We tend not to think of turtles as predators, and that their ingenious arsenal includes mainly defensive designs, but new research suggests turtles’ ability to stick out and retract their neck was originally to grab prey, not to protect themselves.
The term “stick your neck out”, the idea of putting yourself out there even though it makes you vulnerable, comes from the risk a turtle takes every time it literally sticks its neck out. But ancient turtles may not have been as timid as we thought.
Scientists from the Jurassica Museum in Switzerland re-examined a fossilized turtle thought to have lived 150 million years ago. They found that it had the ability to partially withdraw its head into its shell, but not completely, suggesting the primary mechanism was to allow the head to dart forward, catching quick-moving prey. The ability to completely retract was probably a secondary benefit that evolved later. Their study is published in the journal Scientific Reports.
The two modern monophyletic groups of turtles (descending from a common evolutionary ancestor), Pleurodires and Cryptodires, both independently evolved neck retraction mechanisms, sideways and backwards, respectively. These are assumed to be protective, defensive mechanisms.
The researchers studied the fossil of a turtle from the Late Jurassic, called Platychelys oberndorferi, that was found in Switzerland in the 19th century, but not examined thoroughly. It turns out P. oberndorferi had morphological and functional similarities to modern cryptodires in that it could partially withdraw its neck into its shell.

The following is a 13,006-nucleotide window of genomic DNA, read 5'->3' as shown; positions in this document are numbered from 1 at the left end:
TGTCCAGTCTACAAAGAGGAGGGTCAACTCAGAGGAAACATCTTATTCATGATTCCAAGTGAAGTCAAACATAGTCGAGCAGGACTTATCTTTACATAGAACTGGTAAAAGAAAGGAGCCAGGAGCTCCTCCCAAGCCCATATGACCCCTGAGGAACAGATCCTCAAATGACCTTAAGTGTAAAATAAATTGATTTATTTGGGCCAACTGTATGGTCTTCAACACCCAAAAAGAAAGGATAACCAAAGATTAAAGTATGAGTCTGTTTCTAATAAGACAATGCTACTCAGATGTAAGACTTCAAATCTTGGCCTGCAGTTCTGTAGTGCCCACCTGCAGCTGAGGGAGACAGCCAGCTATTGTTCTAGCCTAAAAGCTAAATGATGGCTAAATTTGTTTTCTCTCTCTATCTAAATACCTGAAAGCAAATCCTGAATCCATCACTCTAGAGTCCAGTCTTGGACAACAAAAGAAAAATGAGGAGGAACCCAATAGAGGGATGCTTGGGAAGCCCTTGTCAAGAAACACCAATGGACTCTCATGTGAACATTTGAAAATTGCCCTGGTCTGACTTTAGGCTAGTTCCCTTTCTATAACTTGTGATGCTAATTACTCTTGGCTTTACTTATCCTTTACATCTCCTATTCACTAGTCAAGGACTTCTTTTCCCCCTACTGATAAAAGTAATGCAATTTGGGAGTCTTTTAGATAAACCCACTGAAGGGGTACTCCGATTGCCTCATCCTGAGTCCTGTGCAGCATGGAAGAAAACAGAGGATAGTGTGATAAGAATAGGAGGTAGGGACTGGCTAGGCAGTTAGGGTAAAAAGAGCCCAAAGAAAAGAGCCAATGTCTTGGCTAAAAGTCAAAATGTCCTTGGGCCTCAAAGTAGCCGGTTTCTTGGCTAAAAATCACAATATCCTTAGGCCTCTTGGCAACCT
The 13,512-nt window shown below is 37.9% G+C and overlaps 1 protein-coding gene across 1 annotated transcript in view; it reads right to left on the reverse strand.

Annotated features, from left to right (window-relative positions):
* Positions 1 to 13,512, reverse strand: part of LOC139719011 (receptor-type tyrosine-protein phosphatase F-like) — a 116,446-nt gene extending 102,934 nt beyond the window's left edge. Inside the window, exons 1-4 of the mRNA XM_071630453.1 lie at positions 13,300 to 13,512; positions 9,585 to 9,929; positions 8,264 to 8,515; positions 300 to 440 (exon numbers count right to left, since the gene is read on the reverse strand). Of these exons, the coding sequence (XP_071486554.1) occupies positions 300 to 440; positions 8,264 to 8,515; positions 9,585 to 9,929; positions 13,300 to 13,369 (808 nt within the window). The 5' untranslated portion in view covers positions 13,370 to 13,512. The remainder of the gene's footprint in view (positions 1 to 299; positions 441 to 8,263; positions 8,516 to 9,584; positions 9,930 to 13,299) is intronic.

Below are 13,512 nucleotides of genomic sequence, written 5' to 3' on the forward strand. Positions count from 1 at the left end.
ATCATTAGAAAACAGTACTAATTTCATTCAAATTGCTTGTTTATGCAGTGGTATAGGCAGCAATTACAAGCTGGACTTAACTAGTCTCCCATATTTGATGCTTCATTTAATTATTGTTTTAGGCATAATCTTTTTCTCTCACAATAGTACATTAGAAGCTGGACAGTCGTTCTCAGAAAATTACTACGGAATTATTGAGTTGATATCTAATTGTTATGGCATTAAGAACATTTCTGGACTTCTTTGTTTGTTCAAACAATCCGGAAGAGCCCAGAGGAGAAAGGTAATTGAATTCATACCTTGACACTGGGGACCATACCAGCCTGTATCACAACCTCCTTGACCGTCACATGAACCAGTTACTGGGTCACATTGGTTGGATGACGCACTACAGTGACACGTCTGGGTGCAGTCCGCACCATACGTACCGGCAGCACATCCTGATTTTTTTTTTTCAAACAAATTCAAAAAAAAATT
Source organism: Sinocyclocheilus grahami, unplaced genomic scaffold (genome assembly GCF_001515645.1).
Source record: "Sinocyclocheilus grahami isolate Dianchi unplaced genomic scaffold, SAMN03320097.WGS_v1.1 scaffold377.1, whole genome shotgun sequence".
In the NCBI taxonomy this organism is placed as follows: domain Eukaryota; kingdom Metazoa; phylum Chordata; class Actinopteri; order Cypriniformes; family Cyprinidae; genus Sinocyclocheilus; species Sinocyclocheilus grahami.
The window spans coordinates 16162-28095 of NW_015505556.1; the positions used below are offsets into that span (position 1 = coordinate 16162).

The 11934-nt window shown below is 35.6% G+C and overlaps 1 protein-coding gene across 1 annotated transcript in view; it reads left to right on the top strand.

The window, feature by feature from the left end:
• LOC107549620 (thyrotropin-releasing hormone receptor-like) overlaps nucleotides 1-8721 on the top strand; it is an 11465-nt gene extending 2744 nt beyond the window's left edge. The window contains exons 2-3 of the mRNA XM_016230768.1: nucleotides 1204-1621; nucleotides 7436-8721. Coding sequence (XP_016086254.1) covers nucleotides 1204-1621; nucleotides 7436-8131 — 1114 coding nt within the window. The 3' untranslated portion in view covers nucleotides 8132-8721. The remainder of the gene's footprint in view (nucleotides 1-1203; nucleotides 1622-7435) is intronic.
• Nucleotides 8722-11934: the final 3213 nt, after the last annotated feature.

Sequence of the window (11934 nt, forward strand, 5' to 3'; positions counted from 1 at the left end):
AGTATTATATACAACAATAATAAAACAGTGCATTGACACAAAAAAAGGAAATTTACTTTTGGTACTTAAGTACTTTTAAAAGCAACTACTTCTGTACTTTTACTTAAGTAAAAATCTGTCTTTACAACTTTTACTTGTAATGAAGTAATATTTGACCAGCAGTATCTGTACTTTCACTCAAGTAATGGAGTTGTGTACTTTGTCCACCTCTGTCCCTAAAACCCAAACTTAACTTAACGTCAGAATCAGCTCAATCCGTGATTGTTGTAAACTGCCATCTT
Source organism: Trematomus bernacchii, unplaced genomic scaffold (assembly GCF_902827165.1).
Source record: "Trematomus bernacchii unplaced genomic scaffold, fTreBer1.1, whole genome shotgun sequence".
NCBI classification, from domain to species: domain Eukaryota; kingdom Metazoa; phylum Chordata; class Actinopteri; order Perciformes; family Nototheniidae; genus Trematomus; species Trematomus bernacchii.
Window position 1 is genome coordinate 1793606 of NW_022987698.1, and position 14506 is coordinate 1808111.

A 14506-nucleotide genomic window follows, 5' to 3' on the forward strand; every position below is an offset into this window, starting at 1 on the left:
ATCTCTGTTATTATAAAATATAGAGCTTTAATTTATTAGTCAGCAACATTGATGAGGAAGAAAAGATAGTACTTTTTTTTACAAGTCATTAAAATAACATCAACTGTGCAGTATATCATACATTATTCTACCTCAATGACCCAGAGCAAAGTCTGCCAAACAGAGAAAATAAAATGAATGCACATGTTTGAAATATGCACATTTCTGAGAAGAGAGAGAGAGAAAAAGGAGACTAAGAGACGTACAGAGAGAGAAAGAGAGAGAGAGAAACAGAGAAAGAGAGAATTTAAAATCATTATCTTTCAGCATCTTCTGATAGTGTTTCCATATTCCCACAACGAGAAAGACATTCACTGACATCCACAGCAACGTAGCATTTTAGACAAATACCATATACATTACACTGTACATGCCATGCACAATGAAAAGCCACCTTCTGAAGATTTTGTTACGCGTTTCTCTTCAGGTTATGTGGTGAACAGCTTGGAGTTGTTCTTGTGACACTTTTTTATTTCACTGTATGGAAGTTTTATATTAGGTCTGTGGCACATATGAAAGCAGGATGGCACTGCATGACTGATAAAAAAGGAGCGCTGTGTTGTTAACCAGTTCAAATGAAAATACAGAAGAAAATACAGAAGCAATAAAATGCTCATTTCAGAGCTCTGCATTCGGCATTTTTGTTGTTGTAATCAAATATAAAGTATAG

But the fossil revealed it would not have been able to completely retract its neck, leading the researchers to conclude that retracting backwards was not its primary mechanism, and that evolved independently later. Instead, the ability allowed the neck to shoot forward, described by the authors as a "fast ram feeder".
“Since head and neck retraction was only partial in P. oberndorferi, we suggest that vertical neck retraction primarily evolved in this taxon to enable fast forward projection of the head and improve capture of darting prey,” they wrote.
They concluded that several of the anatomical features suggest P. oberndorferi was an ambush predator, either ramming its head forward to snatch prey or sucking it into its mouth, reminiscent of modern snapping turtles.
The researchers hope to test their theory further by studying the mechanism that controls the heads of modern turtles during feeding.